Evidence suggests the subgrade surface is warping on some sections of Hays streets, and commissioners at Thursday’s meeting said the city needs to find out why before continuing scheduled maintenance.

The commission had been asked to approve a contract for supplemental diamond grinding on sections of Canterbury and 27th streets. A subcontractor with Hays-based APAC began the work in early June, but the city chose to suspend the contract due to that company’s inability to achieve the desired outcome. The subcontractor was Garden City-based Interstate Grinding.

“This company has done work for the city before, and they were the low bid. We had no reason to reject them at the time,” Public Works Administrator Greg Sund said. “At the same time, I don’t think they fully understood, nor did we, what was involved in doing some diamond grinding on these streets.”

Those particular street sections still are affected by “dips” of approximately ? of an inch, which suggests the pavement is warping, Sund said, noting the previous contractor didn’t think it had the capabilities to make the road even.

City staff had suggested entering a contract with Iowa-based West Fork LLC to finish the diamond grinding, which is intended to smooth the road’s surface and improve drivability. That cost was approximately $168,000, in addition to a still undetermined amount the city will pay APAC for the work completed.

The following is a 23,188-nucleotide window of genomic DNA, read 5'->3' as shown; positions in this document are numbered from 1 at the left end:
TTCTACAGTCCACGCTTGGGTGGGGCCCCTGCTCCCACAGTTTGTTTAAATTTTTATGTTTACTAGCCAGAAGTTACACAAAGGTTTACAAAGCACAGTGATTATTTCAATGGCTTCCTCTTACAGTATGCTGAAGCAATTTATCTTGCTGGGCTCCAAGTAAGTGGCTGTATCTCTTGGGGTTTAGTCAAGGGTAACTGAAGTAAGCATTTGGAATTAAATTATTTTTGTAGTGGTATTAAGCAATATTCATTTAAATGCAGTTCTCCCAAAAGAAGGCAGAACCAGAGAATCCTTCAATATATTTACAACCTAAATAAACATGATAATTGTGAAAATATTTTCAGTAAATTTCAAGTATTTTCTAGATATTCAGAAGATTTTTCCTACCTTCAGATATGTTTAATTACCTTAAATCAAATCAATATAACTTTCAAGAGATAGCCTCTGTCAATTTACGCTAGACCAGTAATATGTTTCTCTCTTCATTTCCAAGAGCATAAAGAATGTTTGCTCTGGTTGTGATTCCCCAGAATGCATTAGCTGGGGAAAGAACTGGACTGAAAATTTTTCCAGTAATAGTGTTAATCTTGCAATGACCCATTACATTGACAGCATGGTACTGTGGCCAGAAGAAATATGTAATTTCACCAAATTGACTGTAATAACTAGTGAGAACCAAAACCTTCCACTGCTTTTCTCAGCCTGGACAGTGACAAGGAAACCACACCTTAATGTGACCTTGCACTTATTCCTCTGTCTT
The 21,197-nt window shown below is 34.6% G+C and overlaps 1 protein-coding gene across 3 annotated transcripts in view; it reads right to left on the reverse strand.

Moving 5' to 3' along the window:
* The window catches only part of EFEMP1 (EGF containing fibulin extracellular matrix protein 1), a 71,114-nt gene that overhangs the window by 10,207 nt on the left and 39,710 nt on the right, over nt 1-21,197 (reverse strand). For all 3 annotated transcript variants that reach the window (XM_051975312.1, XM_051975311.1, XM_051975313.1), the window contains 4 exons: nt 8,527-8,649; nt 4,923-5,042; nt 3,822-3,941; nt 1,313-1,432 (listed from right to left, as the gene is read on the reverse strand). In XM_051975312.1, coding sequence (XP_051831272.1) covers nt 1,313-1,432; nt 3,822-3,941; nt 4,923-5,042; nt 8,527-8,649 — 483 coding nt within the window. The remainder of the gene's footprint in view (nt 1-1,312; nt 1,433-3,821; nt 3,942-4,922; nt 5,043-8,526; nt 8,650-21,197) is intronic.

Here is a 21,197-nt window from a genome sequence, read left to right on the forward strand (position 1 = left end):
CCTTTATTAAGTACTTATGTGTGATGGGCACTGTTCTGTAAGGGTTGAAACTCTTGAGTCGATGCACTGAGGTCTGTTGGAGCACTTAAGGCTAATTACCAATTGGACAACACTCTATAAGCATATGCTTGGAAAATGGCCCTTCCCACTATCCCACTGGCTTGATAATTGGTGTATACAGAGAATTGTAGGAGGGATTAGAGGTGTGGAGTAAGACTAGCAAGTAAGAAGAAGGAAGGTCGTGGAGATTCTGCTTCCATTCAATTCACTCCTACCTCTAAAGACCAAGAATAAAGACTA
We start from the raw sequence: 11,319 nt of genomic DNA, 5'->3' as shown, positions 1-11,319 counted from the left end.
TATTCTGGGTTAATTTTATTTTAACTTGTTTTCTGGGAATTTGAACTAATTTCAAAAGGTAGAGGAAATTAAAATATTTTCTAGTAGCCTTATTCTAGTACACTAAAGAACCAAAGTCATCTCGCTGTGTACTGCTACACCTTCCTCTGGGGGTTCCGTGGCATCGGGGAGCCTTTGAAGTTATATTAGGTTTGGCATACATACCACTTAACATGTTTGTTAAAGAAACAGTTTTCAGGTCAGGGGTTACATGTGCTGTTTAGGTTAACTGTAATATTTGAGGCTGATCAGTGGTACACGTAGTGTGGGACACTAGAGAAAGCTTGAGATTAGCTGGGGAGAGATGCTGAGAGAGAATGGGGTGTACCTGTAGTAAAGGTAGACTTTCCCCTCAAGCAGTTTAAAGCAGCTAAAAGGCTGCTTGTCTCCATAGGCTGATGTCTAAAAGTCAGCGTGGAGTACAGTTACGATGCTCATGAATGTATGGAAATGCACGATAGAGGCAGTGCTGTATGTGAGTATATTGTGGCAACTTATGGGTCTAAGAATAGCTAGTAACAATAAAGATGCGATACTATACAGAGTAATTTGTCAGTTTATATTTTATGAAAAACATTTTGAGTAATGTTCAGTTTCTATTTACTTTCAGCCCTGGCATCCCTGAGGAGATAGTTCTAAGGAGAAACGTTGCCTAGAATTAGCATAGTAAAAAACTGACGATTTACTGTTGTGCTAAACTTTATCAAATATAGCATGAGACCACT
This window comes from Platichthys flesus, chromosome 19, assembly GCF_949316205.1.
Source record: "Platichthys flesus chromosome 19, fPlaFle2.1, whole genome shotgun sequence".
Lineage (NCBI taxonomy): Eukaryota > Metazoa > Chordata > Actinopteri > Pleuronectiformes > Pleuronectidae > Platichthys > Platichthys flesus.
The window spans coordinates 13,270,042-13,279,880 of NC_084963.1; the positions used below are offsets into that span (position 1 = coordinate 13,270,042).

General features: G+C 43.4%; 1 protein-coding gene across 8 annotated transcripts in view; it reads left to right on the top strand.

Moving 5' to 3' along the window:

City officials have indicated they will not pay the full price of the initial contract — approximately $164,000 — but believe some compensation is warranted for the service provided.

West Fork has larger equipment and would have the capabilities to even out the surface and eliminate the dips, Sund said.

Several commissioners spoke against continuing to invest money in short-term fixes until it is clear why the pavement is warping. Similar issues have occurred on Commerce Parkway and 41st Street, both of which have been diamond-grinded.

“I would be inclined to do nothing, learn more about what’s causing the problem before we spend … over $150,000 to fix something we don’t know what’s causing it,” Commissioner Henry Schwaller IV said. “And what we may do is just put a Band Aid on it, because Commerce Parkway is still pretty wobbly. As you said, there’s only so much you can grind before you start hitting metal, and then it’s all over.”

Schwaller inquired if the pavement structure presents a public safety emergency, and Sund said there is no imminent danger.

“It’s an acceptance of travel more than anything,” Sund said. “People want a smoother surface, and we told them we would get them that.”

Sund said city staff is working to obtain core samples and possible geo-tech services to help identify the cause of the problems.

“The company that is doing our pavement assessment said that there isn’t even a rating for this for pavement failure,” Sund said. “It’s so rare, they don’t even rate it. We don’t know why it’s happening here.”

The commission’s consensus was not to pursue additional diamond grinding at this time. City staff will report back later regarding efforts to diagnose the problem and options for fixing it.

Also at Thursday’s meeting, commissioners met in executive session for a total of 30 minutes to discuss a matter of attorney/client privilege.